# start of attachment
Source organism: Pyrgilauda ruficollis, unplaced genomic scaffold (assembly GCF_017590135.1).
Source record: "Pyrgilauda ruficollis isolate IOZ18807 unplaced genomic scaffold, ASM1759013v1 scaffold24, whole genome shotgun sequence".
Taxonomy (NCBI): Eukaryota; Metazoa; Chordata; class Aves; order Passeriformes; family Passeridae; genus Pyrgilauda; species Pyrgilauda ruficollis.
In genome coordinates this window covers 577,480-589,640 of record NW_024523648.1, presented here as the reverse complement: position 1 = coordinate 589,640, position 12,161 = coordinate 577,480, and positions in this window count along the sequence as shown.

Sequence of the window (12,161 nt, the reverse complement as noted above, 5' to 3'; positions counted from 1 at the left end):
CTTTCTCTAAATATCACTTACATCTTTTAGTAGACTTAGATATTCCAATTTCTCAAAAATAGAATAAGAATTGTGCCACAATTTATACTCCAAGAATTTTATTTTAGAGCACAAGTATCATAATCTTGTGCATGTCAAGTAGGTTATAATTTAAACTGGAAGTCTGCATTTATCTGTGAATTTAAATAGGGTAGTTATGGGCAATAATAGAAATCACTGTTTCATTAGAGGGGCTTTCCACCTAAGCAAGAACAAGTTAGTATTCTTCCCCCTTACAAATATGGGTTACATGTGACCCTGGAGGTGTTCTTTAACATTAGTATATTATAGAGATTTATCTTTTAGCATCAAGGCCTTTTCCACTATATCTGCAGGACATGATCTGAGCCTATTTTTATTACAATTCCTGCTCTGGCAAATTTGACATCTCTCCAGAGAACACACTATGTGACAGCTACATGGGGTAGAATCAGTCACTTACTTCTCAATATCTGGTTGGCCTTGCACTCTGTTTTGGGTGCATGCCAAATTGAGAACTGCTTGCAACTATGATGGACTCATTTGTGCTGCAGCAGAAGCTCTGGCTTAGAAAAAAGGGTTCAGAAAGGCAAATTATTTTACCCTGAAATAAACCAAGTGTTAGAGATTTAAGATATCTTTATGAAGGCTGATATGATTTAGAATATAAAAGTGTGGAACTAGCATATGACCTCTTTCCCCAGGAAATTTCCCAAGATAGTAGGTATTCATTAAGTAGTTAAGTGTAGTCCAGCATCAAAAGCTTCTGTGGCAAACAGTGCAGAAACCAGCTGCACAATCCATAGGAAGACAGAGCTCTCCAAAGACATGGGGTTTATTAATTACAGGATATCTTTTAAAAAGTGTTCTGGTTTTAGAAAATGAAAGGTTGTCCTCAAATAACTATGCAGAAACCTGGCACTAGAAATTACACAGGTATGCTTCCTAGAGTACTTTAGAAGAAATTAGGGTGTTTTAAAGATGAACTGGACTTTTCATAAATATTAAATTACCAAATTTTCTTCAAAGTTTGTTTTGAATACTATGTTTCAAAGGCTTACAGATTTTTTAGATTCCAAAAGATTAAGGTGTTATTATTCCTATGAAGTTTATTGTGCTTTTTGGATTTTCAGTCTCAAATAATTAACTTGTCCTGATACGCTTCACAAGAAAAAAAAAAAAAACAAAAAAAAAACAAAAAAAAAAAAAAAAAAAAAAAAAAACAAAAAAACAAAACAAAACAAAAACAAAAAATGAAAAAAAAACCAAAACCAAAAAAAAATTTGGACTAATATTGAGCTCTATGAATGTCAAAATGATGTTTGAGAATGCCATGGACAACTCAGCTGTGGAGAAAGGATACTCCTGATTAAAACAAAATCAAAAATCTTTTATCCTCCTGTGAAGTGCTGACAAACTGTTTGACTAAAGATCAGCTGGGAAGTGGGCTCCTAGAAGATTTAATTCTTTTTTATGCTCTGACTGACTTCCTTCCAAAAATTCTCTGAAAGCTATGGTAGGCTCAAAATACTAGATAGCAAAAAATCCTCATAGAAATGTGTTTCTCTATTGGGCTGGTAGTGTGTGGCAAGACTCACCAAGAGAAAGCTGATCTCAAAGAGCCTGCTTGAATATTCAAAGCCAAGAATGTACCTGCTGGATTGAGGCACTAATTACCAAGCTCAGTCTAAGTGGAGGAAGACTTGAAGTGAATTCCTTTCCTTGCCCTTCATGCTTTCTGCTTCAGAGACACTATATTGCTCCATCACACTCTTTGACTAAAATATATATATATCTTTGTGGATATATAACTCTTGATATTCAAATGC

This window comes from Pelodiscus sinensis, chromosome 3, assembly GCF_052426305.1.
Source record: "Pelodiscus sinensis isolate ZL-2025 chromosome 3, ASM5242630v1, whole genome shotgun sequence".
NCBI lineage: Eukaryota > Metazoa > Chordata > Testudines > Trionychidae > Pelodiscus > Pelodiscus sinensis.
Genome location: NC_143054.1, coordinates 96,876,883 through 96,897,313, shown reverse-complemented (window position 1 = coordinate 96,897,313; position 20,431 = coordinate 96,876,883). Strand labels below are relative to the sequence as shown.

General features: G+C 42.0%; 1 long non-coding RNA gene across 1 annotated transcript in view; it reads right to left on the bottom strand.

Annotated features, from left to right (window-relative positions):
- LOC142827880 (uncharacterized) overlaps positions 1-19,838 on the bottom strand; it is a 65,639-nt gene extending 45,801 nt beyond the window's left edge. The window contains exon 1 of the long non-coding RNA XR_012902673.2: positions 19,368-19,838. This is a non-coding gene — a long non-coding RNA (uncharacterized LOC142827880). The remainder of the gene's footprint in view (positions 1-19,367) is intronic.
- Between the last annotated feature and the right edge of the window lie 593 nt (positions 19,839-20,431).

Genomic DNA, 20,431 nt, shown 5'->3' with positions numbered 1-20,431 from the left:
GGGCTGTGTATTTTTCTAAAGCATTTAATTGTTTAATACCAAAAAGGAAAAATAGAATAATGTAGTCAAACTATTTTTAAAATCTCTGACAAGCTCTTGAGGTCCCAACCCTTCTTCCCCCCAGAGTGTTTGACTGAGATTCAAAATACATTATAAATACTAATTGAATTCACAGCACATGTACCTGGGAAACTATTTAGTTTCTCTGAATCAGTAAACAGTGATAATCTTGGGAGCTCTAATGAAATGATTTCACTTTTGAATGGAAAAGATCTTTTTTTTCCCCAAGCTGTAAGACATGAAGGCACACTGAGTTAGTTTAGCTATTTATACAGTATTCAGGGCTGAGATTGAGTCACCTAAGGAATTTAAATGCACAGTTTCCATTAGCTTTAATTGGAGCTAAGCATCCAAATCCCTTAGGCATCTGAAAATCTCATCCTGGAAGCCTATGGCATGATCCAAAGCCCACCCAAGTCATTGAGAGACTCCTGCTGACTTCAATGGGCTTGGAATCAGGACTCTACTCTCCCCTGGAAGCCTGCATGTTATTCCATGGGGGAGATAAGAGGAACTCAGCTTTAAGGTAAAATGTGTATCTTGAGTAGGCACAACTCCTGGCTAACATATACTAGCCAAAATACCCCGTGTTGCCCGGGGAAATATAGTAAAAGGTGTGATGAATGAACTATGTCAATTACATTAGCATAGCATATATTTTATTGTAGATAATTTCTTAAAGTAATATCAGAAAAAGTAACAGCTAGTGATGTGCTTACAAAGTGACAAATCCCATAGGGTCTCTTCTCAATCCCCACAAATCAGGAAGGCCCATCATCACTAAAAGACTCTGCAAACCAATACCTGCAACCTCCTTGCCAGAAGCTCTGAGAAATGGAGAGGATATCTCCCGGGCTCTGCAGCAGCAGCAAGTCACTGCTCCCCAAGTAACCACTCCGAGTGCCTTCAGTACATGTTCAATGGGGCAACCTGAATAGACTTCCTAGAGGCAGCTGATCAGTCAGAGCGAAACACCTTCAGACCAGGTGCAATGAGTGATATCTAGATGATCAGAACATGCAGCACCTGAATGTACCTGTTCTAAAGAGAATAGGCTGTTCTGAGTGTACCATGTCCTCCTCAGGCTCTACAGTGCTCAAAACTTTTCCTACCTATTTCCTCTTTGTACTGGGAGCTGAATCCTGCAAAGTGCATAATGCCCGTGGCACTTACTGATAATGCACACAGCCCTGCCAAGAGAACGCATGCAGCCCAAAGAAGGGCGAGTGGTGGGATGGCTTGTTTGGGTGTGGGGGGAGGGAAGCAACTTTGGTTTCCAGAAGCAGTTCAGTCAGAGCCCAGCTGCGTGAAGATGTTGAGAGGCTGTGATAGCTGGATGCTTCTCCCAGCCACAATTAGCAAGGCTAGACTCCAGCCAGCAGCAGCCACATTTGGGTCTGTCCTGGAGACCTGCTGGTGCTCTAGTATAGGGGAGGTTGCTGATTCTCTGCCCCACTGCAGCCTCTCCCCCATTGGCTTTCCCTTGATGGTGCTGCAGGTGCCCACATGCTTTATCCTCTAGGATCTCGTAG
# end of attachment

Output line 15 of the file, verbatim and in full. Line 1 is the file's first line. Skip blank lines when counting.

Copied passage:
Genomic DNA, 20,431 nt, shown 5'->3' with positions numbered 1-20,431 from the left: